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#47
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To our Canadian members: what issue(s) are the most important for you this upcoming election?

 

To me it's environmental policy, affordable housing, and innovation.

 

The main issue that has affected me day-to-day is the Trans-Mountain pipeline. I voted Liberal in 2015, my riding went Liberal, and after all the environmental promises made on environment last time around, they decided to ram through the Trans-Mountain pipeline expansion literally right outside my doorstep. Every day for the past few years, I've had to put up with road closures popping up on every street around my neighbourhood because of this pipeline. To be fair though, my MP did oppose the expansion up until it was rammed through by Trudeau, and even joined protestors. I do appreciate that the Liberals banned tanker traffic off the northern coast of BC though. NDP seems to have a much more ambitious environmental policy, although it's true that you only really see a party's real platform once they get into power. I'm encouraged to see Conservatives finally acknowledge climate change is real and man-made, and I was intrigued to hear about their idea to scrap the carbon tax in favour of making emitters pay into a green energy innovation fund. However, let's be real; they're Conservatives and they'll still lick the boots of big oil. 

 

I also have to consider each party's chances of winning. I do believe in such thing as a wasted vote. I don't buy the idea that you should vote for whoever represents your views the best. You should vote for who represents your ideas the best, and has a reasonable chance of winning. If it's a tie up between all parties, then sure you should vote with your heart only. But if your party is standing at 1.5% of the popular vote, and the front-runners are tied at 50-50, it would be much more strategic to vote for the front-runner who better aligns with your views. Conservatives, Greens, and the PPC have no chance in my riding. So for me, this strategically leaves me with two options; Liberal or NDP. My vote can either take away a seat from the Liberals, and maybe give the Conservatives a better chance of winning, and give the NDP (a party with very little chances of having a national impact) an extra seat. Or I can help the Liberals extend their lead over Conservatives. I think out of those two choices, Liberals would be the safer choice.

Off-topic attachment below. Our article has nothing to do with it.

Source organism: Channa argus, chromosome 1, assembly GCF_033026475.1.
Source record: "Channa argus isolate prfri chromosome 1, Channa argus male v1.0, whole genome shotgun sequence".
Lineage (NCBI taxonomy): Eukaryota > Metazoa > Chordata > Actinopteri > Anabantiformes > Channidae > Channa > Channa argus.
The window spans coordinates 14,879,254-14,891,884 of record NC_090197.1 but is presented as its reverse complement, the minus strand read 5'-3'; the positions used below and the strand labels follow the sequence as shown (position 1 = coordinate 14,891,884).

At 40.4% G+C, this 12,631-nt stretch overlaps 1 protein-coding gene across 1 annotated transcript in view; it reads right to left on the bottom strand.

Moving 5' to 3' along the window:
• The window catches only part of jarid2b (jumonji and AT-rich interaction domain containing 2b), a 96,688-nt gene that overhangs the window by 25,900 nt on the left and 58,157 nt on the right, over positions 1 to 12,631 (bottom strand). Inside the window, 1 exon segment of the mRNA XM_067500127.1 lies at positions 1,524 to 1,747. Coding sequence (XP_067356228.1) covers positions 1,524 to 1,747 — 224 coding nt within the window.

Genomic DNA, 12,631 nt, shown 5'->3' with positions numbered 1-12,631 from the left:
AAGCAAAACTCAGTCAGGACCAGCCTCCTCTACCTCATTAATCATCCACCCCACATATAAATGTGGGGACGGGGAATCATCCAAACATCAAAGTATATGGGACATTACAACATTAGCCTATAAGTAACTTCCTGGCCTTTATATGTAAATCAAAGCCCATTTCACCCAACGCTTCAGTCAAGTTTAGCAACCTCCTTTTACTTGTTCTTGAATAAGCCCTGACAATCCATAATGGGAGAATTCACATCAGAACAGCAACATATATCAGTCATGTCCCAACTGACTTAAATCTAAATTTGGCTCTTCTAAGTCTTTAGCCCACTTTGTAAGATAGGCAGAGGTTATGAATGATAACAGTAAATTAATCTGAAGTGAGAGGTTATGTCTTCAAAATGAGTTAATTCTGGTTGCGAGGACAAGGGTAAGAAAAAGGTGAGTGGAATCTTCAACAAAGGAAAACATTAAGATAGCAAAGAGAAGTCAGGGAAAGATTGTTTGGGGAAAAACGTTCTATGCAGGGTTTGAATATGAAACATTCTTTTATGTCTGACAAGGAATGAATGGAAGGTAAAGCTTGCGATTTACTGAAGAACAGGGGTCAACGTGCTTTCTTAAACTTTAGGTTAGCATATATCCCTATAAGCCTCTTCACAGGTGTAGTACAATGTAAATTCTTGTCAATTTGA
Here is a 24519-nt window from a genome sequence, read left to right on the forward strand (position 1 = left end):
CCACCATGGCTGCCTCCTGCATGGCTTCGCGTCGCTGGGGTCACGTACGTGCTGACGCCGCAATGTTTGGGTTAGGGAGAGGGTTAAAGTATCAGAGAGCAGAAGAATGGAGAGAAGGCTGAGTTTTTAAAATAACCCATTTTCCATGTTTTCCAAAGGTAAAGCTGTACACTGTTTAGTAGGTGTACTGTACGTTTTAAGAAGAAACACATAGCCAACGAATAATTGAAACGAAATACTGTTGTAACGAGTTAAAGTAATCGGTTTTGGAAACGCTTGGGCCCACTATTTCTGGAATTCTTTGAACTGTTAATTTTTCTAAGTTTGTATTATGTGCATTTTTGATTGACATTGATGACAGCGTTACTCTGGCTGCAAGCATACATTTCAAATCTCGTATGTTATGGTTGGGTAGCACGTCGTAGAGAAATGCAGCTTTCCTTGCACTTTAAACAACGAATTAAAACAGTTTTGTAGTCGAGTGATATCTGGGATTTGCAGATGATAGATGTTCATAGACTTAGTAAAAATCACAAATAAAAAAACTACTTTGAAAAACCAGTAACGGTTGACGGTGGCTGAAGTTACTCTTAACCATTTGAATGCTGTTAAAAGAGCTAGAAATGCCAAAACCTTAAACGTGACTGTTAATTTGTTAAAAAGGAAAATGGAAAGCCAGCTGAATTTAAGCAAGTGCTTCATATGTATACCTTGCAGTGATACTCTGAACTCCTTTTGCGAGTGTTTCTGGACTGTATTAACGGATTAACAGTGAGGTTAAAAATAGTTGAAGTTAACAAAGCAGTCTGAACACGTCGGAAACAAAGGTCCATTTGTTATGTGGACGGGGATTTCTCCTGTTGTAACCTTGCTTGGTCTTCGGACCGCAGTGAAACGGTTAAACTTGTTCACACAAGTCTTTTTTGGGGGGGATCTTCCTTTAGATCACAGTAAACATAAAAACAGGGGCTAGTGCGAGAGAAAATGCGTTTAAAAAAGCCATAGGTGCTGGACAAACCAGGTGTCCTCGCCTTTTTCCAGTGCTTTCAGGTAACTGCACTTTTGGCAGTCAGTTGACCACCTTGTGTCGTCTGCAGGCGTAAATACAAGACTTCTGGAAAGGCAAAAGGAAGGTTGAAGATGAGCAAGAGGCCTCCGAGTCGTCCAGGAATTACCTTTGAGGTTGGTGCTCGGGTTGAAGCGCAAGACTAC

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#48
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^Yes, that's how I'm voting too. My riding is on a head between Liberals and Conservatives so my vote is already picked for me.

Outlook's secret song of the ~week: https://youtu.be/DGe_Sluth3A


#49
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What's your impression of the PPC, Outlook? I think it's a party destined to fail. Populism made some waves in Europe around 2016, but I think they would be lucky to even get a single seat in Canada today. The only way I can see them ever getting a bigger following is if the oil sands fail, or are shut down, and most of Alberta becomes unemployed. 



#50
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I haven't thought of them that much since they're barely here in Southern Ontario. I'm inclined to agree though, populism can't really thrive in Canada on a federal level. Canadians aren't as frustrated as Americans are with regards to their federal leadership. It helps that Canada's fairly insulated from nation-wide populist-sparking issues like a migration crisis and just in general our issues are fairly mundane.


Outlook's secret song of the ~week: https://youtu.be/DGe_Sluth3A


#51
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Voted for the Liberal party today, but joining the communist party tomorrow.
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Outlook's secret song of the ~week: https://youtu.be/DGe_Sluth3A


#52
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Voted NDP, the Liberals betrayed us, and my riding especially on climate change. Also, wanted to take away a seat from the Liberals so they wouldn't reach a majority again. I think a minority Liberal government is the best case, as they will be forced to work with the other parties more, and the other parties together can check Trudeau's corrupt tendencies this time around. Not to mention the promise about electoral reform in 2015. Thanks to this, we still have an electoral system that gives Bloc Quebecois 32 seats with 8.8% of the vote, and the Greens only 4 seats with 6.2% of the vote. Trudeau had 4 years with a majority to change this, and he did nothing. A continued attempt to neglect and muzzle Western Canada.


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#53